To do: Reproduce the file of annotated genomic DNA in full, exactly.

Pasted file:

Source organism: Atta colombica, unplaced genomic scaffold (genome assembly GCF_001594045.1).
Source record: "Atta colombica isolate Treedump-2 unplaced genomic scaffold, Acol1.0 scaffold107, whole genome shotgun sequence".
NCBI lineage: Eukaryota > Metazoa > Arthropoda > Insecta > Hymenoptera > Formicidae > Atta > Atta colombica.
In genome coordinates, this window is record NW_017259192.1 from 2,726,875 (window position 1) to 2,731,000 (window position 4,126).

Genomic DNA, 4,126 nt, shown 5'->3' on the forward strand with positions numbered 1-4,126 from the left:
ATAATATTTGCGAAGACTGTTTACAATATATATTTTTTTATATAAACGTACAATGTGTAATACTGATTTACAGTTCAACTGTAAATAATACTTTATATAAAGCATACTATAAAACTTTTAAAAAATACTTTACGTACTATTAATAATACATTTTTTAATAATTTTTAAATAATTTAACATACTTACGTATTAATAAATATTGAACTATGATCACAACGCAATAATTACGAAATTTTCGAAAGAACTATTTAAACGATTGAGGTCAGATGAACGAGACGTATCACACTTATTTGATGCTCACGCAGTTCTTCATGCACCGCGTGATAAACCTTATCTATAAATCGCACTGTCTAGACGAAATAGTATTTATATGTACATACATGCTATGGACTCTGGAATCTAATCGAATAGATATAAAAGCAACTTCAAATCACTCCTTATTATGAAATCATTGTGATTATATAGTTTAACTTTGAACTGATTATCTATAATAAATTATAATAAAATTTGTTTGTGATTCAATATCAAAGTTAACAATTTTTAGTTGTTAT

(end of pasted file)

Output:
Source organism: Atta colombica, unplaced genomic scaffold (genome assembly GCF_001594045.1).
Source record: "Atta colombica isolate Treedump-2 unplaced genomic scaffold, Acol1.0 scaffold107, whole genome shotgun sequence".
NCBI lineage: Eukaryota > Metazoa > Arthropoda > Insecta > Hymenoptera > Formicidae > Atta > Atta colombica.
In genome coordinates, this window is record NW_017259192.1 from 2,726,875 (window position 1) to 2,731,000 (window position 4,126).

Genomic DNA, 4,126 nt, shown 5'->3' on the forward strand with positions numbered 1-4,126 from the left:
ATAATATTTGCGAAGACTGTTTACAATATATATTTTTTTATATAAACGTACAATGTGTAATACTGATTTACAGTTCAACTGTAAATAATACTTTATATAAAGCATACTATAAAACTTTTAAAAAATACTTTACGTACTATTAATAATACATTTTTTAATAATTTTTAAATAATTTAACATACTTACGTATTAATAAATATTGAACTATGATCACAACGCAATAATTACGAAATTTTCGAAAGAACTATTTAAACGATTGAGGTCAGATGAACGAGACGTATCACACTTATTTGATGCTCACGCAGTTCTTCATGCACCGCGTGATAAACCTTATCTATAAATCGCACTGTCTAGACGAAATAGTATTTATATGTACATACATGCTATGGACTCTGGAATCTAATCGAATAGATATAAAAGCAACTTCAAATCACTCCTTATTATGAAATCATTGTGATTATATAGTTTAACTTTGAACTGATTATCTATAATAAATTATAATAAAATTTGTTTGTGATTCAATATCAAAGTTAACAATTTTTAGTTGTTAT